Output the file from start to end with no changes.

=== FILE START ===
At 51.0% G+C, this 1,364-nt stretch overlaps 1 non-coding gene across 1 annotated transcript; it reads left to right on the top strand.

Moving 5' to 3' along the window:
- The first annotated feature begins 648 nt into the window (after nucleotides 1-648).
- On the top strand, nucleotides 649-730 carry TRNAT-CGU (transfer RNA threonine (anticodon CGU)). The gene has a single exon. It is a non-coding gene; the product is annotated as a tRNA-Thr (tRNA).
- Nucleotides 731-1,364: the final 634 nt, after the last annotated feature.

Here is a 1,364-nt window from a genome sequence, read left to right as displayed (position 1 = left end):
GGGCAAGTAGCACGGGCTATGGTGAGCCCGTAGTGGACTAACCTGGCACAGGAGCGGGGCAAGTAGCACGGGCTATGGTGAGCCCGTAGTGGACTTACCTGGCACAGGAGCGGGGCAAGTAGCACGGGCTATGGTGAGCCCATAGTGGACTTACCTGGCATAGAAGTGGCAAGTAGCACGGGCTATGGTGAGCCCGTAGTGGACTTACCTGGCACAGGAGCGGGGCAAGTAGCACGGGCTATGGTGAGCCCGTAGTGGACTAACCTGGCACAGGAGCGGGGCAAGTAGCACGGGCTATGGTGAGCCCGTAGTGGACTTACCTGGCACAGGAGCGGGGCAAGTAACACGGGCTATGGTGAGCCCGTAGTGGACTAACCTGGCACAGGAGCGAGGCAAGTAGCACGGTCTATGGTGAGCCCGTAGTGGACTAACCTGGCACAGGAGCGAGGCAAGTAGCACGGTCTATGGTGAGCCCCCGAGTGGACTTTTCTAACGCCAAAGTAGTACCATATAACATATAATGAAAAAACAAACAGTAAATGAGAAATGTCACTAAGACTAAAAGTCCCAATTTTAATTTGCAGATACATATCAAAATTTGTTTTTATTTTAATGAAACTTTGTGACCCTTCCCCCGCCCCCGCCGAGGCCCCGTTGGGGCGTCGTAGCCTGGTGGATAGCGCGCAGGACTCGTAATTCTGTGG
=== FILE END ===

At 51.0% G+C, this 1,364-nt stretch overlaps 1 non-coding gene across 1 annotated transcript; it reads left to right on the top strand.

Moving 5' to 3' along the window:
- The first annotated feature begins 648 nt into the window (after nucleotides 1-648).
- On the top strand, nucleotides 649-730 carry TRNAT-CGU (transfer RNA threonine (anticodon CGU)). The gene has a single exon. It is a non-coding gene; the product is annotated as a tRNA-Thr (tRNA).
- Nucleotides 731-1,364: the final 634 nt, after the last annotated feature.

Here is a 1,364-nt window from a genome sequence, read left to right as displayed (position 1 = left end):
GGGCAAGTAGCACGGGCTATGGTGAGCCCGTAGTGGACTAACCTGGCACAGGAGCGGGGCAAGTAGCACGGGCTATGGTGAGCCCGTAGTGGACTTACCTGGCACAGGAGCGGGGCAAGTAGCACGGGCTATGGTGAGCCCATAGTGGACTTACCTGGCATAGAAGTGGCAAGTAGCACGGGCTATGGTGAGCCCGTAGTGGACTTACCTGGCACAGGAGCGGGGCAAGTAGCACGGGCTATGGTGAGCCCGTAGTGGACTAACCTGGCACAGGAGCGGGGCAAGTAGCACGGGCTATGGTGAGCCCGTAGTGGACTTACCTGGCACAGGAGCGGGGCAAGTAACACGGGCTATGGTGAGCCCGTAGTGGACTAACCTGGCACAGGAGCGAGGCAAGTAGCACGGTCTATGGTGAGCCCGTAGTGGACTAACCTGGCACAGGAGCGAGGCAAGTAGCACGGTCTATGGTGAGCCCCCGAGTGGACTTTTCTAACGCCAAAGTAGTACCATATAACATATAATGAAAAAACAAACAGTAAATGAGAAATGTCACTAAGACTAAAAGTCCCAATTTTAATTTGCAGATACATATCAAAATTTGTTTTTATTTTAATGAAACTTTGTGACCCTTCCCCCGCCCCCGCCGAGGCCCCGTTGGGGCGTCGTAGCCTGGTGGATAGCGCGCAGGACTCGTAATTCTGTGG